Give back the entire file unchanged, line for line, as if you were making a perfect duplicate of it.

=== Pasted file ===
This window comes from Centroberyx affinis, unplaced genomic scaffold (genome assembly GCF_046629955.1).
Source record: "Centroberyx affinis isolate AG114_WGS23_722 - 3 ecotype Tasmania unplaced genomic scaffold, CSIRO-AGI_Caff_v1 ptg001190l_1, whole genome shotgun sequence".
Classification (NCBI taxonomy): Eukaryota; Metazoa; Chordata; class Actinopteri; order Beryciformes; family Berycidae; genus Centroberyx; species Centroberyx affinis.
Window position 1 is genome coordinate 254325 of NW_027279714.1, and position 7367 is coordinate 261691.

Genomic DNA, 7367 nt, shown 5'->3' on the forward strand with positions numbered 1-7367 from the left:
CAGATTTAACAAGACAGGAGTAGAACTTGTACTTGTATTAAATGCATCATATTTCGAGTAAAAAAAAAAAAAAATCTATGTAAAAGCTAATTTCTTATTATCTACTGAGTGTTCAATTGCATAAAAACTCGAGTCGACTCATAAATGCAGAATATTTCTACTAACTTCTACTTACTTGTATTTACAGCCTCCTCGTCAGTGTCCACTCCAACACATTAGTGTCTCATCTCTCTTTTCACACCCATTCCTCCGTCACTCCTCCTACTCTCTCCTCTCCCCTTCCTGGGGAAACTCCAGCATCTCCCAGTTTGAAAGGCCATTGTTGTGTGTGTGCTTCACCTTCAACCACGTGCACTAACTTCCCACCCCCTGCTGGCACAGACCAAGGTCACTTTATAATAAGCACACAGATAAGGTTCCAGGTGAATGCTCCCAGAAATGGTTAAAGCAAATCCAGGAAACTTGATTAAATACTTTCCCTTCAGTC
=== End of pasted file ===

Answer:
This window comes from Centroberyx affinis, unplaced genomic scaffold (genome assembly GCF_046629955.1).
Source record: "Centroberyx affinis isolate AG114_WGS23_722 - 3 ecotype Tasmania unplaced genomic scaffold, CSIRO-AGI_Caff_v1 ptg001190l_1, whole genome shotgun sequence".
Classification (NCBI taxonomy): Eukaryota; Metazoa; Chordata; class Actinopteri; order Beryciformes; family Berycidae; genus Centroberyx; species Centroberyx affinis.
Window position 1 is genome coordinate 254325 of NW_027279714.1, and position 7367 is coordinate 261691.

Genomic DNA, 7367 nt, shown 5'->3' on the forward strand with positions numbered 1-7367 from the left:
CAGATTTAACAAGACAGGAGTAGAACTTGTACTTGTATTAAATGCATCATATTTCGAGTAAAAAAAAAAAAAAATCTATGTAAAAGCTAATTTCTTATTATCTACTGAGTGTTCAATTGCATAAAAACTCGAGTCGACTCATAAATGCAGAATATTTCTACTAACTTCTACTTACTTGTATTTACAGCCTCCTCGTCAGTGTCCACTCCAACACATTAGTGTCTCATCTCTCTTTTCACACCCATTCCTCCGTCACTCCTCCTACTCTCTCCTCTCCCCTTCCTGGGGAAACTCCAGCATCTCCCAGTTTGAAAGGCCATTGTTGTGTGTGTGCTTCACCTTCAACCACGTGCACTAACTTCCCACCCCCTGCTGGCACAGACCAAGGTCACTTTATAATAAGCACACAGATAAGGTTCCAGGTGAATGCTCCCAGAAATGGTTAAAGCAAATCCAGGAAACTTGATTAAATACTTTCCCTTCAGTC